Changing gears – what are gearboxes and how do they work?

2019-05-29 06:00

ASIDE from parallel parking, the gearbox is probably the most feared aspect of learning to drive.

What gear to use when, how to balance the clutch, and how to prevent the car from stalling are all challenges that we face when learning how to drive.

In the simplest terms, a gearbox is a system of toothed gears that either reduce or increase the speed of rotation.

A 2:1 (pronounced as “two to one”) ratio will see the output shaft make two revolutions for every one revolution of the input shaft. This allows the wheels to turn slower or faster than the engine speed as needed. For example: when pulling off, your engine is doing 2 000rpm while your wheels will only be doing a few hundred.

Not all gearboxes are created equal though, so let’s look at the most common types available:


This is the oldest and simplest gearbox that is still in use today. Outside of America and Australia, this was the most common gearbox for many decades.

With the manual gearbox, the driver is responsible for changing the gears through a selecting lever.

In order for the driver to be able to change the gears, the engine has to be disconnected from the gearbox. The driver does this by disengaging the clutch by pressing the clutch pedal. The required gear is selected with the clutch pedal depressed and, when the selection is completed, the clutch pedal is released and the clutch re-engages.

Manual gearboxes are the simplest and most cost effective to produce and as such are regarded as being the most durable, requiring the least maintenance.

While requiring more effort, and adding additional input from the driver, the manual gearbox is still regarded as the purist approach to motoring.

For a long time, high-performance and racecars were all fitted with manual gearboxes. Advances in technology have done away with this norm, but enthusiasts still gravitate towards manual for ultimate driver engagement.


The automatic gearbox is, as the name suggests, a gearbox that changes gears automatically. The driver selects the desired range of gears (most commonly indicated by a D for Drive) and allows the car to do the rest.

At set RPM intervals, the gearbox will select the following gear to best correspond with the throttle input, engine and road speed. When slowing down, the gearbox will change to a lower gear until the vehicle comes to a stop, where it disengages automatically to prevent the engine from stalling. A torque converter is employed to transmit the rotational forces from the engine to the gearbox and still allow for disengagement when bringing the vehicle to a standstill.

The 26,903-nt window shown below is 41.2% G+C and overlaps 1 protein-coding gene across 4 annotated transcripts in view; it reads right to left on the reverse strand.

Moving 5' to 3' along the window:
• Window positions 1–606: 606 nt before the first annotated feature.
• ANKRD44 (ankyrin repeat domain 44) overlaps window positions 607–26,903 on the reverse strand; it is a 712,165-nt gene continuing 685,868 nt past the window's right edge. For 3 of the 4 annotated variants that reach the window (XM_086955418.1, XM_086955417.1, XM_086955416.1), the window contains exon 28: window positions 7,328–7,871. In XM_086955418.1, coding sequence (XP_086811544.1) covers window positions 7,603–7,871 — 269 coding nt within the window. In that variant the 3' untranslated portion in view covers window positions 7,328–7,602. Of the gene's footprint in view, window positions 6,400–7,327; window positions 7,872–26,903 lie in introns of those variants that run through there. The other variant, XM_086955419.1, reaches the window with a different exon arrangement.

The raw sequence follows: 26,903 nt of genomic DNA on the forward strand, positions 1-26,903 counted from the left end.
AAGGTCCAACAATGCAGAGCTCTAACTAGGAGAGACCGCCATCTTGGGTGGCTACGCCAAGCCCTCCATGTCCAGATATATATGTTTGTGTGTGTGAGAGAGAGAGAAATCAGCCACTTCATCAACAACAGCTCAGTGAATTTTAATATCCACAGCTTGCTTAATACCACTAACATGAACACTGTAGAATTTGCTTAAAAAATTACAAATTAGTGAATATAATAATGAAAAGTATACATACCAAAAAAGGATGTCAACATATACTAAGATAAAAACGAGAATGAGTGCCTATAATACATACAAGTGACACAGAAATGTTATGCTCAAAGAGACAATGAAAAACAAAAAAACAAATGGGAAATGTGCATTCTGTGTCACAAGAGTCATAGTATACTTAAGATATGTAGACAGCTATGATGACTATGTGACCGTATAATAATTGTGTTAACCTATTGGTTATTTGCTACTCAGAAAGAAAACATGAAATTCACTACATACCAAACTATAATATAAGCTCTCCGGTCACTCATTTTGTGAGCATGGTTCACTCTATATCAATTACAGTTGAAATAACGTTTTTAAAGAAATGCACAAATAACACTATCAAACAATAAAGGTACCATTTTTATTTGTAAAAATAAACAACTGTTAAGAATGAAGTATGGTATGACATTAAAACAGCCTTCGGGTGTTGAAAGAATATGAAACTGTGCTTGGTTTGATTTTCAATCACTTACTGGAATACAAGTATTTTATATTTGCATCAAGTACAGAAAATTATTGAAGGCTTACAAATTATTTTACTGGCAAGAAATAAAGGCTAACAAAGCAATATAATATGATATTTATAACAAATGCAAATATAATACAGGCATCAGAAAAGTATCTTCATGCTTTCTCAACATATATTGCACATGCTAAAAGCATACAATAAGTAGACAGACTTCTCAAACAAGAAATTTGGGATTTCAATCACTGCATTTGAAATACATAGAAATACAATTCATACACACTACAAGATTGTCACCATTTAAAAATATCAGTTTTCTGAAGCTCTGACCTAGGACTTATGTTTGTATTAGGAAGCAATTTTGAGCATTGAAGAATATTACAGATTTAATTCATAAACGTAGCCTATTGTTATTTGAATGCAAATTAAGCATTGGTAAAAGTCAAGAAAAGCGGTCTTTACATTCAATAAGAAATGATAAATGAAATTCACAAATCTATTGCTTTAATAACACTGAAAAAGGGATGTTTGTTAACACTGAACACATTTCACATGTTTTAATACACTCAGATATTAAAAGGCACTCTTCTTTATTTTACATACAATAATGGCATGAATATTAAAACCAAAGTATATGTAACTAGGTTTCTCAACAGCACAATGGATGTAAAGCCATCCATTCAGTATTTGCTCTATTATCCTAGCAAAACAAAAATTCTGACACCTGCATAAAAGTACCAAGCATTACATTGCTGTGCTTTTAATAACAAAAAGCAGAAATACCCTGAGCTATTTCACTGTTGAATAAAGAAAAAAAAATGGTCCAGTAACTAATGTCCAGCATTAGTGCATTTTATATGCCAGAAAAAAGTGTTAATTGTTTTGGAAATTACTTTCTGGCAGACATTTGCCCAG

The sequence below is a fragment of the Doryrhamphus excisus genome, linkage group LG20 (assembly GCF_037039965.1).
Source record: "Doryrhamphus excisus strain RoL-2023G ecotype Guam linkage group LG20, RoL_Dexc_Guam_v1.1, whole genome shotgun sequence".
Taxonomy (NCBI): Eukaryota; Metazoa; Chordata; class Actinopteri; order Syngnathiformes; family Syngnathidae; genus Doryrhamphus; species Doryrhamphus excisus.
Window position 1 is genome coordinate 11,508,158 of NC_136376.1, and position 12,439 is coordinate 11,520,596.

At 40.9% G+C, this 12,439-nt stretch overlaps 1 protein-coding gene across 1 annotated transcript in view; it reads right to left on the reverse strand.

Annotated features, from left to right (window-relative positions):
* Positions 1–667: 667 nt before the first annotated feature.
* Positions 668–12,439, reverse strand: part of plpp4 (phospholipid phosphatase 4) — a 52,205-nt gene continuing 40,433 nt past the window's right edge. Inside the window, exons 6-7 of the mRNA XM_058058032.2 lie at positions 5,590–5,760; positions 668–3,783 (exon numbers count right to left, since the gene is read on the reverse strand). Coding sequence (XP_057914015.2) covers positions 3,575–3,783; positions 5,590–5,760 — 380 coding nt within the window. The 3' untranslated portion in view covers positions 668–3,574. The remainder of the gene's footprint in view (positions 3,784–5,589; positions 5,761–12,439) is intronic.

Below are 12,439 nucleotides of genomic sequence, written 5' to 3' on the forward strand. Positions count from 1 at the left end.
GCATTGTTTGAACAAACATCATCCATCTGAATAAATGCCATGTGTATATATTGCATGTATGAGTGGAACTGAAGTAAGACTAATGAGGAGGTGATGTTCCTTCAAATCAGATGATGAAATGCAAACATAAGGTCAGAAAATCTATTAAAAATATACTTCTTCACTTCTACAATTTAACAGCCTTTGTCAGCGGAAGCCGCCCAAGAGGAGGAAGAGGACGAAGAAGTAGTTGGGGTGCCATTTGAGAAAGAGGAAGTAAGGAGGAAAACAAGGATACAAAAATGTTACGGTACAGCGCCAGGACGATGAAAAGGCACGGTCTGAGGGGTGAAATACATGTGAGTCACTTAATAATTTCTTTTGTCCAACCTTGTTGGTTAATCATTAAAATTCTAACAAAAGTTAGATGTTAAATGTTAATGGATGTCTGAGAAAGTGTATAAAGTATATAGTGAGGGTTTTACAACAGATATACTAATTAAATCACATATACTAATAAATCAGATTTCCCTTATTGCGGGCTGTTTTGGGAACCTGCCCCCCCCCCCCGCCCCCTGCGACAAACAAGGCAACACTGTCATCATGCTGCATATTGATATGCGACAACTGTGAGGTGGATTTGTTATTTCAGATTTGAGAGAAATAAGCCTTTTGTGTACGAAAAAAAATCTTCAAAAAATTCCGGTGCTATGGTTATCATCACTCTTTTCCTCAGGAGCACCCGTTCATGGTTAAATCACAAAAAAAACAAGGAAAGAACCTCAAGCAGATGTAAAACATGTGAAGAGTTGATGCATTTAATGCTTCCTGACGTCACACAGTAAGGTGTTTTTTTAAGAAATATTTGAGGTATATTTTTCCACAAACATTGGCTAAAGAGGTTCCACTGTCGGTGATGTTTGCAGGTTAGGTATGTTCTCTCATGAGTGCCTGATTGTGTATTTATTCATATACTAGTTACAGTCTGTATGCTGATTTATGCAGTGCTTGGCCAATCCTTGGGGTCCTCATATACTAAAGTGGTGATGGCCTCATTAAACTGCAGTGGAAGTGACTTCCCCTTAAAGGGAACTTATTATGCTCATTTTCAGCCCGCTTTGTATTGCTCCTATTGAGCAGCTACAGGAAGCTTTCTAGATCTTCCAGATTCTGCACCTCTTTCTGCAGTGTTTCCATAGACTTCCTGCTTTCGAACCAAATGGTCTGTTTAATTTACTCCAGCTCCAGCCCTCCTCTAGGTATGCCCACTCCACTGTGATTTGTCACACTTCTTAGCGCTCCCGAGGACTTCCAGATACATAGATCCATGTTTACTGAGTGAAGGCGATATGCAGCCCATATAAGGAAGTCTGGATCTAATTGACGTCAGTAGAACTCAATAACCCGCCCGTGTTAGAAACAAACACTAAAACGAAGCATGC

The elimination of the clutch system means that there is no need for a clutch pedal and the driver only has to contend with a throttle / accelerator and a brake pedal. As such, the automatic is regarded as the easiest to drive and the most relaxing or comfortable.

While the automatic has its advantages in high volume traffic scenarios, many enthusiasts will still scoff the idea, despite the modern advances in power handling capabilities and shift times.


The Continuously Variable Transmission (CVT) is very similar in operation to the automatic in that it offers an automated driving experience. Its principle is significantly different though.

Where an automatic gearbox has a system of planetary gears, the CVT uses a system of conical cylinders and belts so that a near-infinite range of ratios is available. This creates a smooth drive with seamless “changes”.

The ease of use and linear gearing means that a CVT system should, in theory, be the most fuel efficient of all the gearboxes as it allows the engine to remain at a single, effective and efficient RPM while altering the road speed.

This fluidity unfortunately dulls down the driving experience and steals some of the character that driving enthusiasts long for when driving. As a result, manufacturers may program the gearbox to simulate a small shudder to replicate the sensation of changing gears.


Semi-Automatic gearboxes include a range of shifting and selecting options but we’ll concentrate on the two most common examples found on our roads today; traditional torque converter and dual-clutch systems.

Both systems will function like a full automatic, where the driver selects Drive and no clutch operation is needed, even when coming to a stop.


These gearboxes function in the same manner as a regular automatic with the additional option of driver input without needing a clutch. These still use a torque converter to transmit the power and, as such, the shifts between gears, even when reacting on driver input, are often slower. It is sometimes also referred to as Tiptronic / Steptronic / SelectShift / S-Tronic.


Dual-Clutch gearboxes are based on the manual gearbox system with two computer-controlled clutches; one for the odd gears and one for the even gears. This allows for a near instantaneous switch between gears.

The most common Dual-Clutch Transmission (DCT) is the Direct-Shift Gearbox (DSG). Drivers can select between full automatic mode, which leaves the changes in the computer’s hands, or opt to change gears themselves.

DCT gearboxes have progressed extensively over the past few years and, despite their cost to produce, are being found in smaller vehicles with many high-performance cars opting to fit DCT gearboxes as standard over manuals. — Wheels24.


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